The ATM Industry Association and vault-cash provider Cash Connect on May 13 urged ATM-industry players urging them to contact their U.S. senators in hopes of defeating an amendment to the proposed federal Consumer Financial Protection Agency that would cap ATM surcharge fees.
“The U.S. Senate is considering a measure that would cap ATM surcharge fees at 50 cents,” John Clatworthy, Cash Connect senior vice president of client services, a Newark, Del.-based company owned by WSFS Bank, writes in the letter. “The measures would be devastating to the ATM industry and would have broad negative implications for consumers and the economy.”
The letter urges ATM vendors, merchants and others to call their states’ U.S. senators and voice opposition to the amendment, which U.S. Senator Tom Harkin, D.-Iowa, is sponsoring. “Ringing telephones gets senators to take action,” Clatworthy tells PaymentsSource.
The ATM Industry Association, which represents ATM independent sales organizations, has set up an online petition, which attracted 1,800 signatures opposed to Harkin’s amendment in 48 hours, Mike Lee, the organization’s CEO, wrote in an e-mail message.
Harkin came up with the proposed ATM fee based on calculations the Office of Thrift Supervision made in 1997, according to ATM industry officials. The federal agency determined pretransaction ATM costs were 27 cents and, with inflation, that equates to about 36 cents today.
A 2006 ATM-deployer study published by the Star electronic funds transfer network determined banks and independent sales organizations pay an average of $1,450 per month to deploy an off-premise ATM, but total surcharge and interchange revenue at the average off-premise ATM is only $1,013, Clatworthy notes.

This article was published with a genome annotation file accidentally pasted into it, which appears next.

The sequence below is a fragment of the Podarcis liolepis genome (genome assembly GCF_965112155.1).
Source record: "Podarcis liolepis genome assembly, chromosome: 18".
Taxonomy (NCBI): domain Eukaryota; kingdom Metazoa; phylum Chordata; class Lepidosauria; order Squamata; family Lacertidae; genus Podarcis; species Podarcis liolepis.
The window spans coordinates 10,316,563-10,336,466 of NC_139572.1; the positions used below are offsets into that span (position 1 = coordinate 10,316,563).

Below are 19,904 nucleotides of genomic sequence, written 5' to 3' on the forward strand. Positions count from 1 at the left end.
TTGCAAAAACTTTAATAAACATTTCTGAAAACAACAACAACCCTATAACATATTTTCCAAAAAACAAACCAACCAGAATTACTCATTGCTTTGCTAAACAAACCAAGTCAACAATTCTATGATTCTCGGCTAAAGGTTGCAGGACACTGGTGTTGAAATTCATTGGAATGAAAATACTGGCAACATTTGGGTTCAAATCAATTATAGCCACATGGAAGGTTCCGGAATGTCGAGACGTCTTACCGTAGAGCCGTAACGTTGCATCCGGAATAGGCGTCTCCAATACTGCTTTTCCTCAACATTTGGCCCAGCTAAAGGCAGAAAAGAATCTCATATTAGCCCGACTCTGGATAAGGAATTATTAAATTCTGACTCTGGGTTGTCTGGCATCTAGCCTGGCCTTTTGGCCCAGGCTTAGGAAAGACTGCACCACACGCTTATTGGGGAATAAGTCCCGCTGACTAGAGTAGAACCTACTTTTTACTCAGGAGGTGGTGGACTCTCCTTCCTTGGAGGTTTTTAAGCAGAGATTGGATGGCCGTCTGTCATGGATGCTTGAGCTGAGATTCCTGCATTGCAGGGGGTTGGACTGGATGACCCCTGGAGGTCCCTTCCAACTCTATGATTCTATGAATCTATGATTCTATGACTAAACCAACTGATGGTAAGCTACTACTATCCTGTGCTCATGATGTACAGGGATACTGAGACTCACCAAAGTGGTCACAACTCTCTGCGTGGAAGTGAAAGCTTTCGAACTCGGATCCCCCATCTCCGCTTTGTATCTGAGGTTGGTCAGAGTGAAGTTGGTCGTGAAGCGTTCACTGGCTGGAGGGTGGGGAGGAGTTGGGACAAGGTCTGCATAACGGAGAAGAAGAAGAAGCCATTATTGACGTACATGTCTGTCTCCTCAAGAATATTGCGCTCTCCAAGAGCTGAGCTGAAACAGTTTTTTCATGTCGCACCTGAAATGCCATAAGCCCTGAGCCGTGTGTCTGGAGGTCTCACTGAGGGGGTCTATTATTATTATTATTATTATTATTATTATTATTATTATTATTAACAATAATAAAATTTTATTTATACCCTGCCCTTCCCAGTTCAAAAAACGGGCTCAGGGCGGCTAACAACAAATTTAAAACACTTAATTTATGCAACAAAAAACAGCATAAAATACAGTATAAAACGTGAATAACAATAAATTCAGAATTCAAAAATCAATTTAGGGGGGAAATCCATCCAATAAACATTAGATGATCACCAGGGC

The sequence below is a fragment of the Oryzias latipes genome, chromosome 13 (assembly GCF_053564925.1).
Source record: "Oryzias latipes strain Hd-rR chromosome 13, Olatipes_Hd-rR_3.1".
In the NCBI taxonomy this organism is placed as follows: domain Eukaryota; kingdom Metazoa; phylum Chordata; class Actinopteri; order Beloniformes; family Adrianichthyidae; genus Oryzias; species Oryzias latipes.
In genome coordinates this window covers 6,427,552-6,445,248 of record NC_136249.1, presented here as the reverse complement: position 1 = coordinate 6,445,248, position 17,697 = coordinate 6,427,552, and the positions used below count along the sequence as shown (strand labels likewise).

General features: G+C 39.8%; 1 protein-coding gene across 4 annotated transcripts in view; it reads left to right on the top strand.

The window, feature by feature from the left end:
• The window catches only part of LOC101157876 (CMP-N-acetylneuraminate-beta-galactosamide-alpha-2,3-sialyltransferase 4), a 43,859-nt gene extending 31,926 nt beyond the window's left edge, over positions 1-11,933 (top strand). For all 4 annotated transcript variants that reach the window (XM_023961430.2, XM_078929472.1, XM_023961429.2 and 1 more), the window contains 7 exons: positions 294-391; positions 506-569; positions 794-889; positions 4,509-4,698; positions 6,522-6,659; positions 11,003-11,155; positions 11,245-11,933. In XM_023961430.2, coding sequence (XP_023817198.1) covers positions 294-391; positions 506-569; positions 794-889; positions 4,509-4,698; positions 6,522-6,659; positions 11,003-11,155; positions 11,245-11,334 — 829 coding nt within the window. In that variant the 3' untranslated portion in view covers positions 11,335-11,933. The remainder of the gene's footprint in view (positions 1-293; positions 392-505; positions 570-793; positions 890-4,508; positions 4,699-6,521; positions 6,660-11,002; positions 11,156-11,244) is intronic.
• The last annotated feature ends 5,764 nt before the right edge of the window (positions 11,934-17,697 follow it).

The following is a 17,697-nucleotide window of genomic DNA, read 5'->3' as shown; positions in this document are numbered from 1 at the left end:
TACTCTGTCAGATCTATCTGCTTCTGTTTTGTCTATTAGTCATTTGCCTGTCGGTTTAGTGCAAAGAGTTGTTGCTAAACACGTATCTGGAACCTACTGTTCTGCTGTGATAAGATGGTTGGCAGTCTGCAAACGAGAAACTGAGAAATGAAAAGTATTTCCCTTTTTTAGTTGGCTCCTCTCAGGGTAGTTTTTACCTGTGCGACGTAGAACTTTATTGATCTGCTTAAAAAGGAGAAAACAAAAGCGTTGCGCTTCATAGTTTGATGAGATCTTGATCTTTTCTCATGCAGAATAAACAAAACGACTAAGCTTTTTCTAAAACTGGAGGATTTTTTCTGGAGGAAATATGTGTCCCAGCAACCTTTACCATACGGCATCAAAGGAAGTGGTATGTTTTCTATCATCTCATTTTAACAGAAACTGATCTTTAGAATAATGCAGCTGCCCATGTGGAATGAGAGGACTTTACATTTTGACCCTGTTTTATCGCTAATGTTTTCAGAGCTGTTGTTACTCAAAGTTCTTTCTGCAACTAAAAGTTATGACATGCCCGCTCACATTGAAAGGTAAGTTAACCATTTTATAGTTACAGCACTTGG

Bergen Kenny, a Harkin spokesperson, expects the Senate to vote on the amendment in the next couple of days. “It is up to the majority leader [Harry Reid] when it comes up for a vote,” Kenny tells PaymentsSource
If passed, the amendment would reduce the number off-premise ATMs by tens of thousands, Clatworthy contends. The legislation also would affect small businesses, he says.
“Thousands of small businesses, such as gas stations, convenience stores and independent ATM operators, rely on surcharge revenue to stay in business and create jobs,” Clatworthy says.
Passage of the legislation also would affect Cash Connect’s business. The company last year supplied more than $5 billion to more than 11,000 ATMs, Clatworthy says.
“It would have a market impact on our customers,” he says. “Half of our business would go away.”
Bankrate.com, a North Palm Beach, Fla.-based consumer Website, reported last fall the average ATM surcharge fee was $2.22 for banks, but 80% of the surcharge fees ranged between $2 and $3. Banks apply surcharges to noncustomers who use their ATMs.
Bankrate.com did not survey ISOs, which deploy ATMs in retail locations, including supermarkets, restaurants, bars, casinos and cruise ships, Greg McBride, Bankrate.com’s senior financial analyst, tells PaymentsSource.
The retail or off-premise ATM industry grew after April 1996, when Cirrus and Plus networks dropped opposition to surcharging; therefore, allowing ATM owners to assess surcharges. “Surcharging enabled the industry to skyrocket,” says Leon Majors, president of the payments systems practice at Phoenix Marketing International, which is based in Salisbury, Md. “Prior to surcharging, banks owned most of the off-premise ATMs. If Harkin’s amendment passes, it would be like ATM ISOs being hit in the head.”
There are more than 400,000 bank and ISO-owned ATMs in the U.S. Harkin’s amendment does consider the cost to operate the machines, including equipment depreciation, maintenance and cash costs, Clatworthy says.
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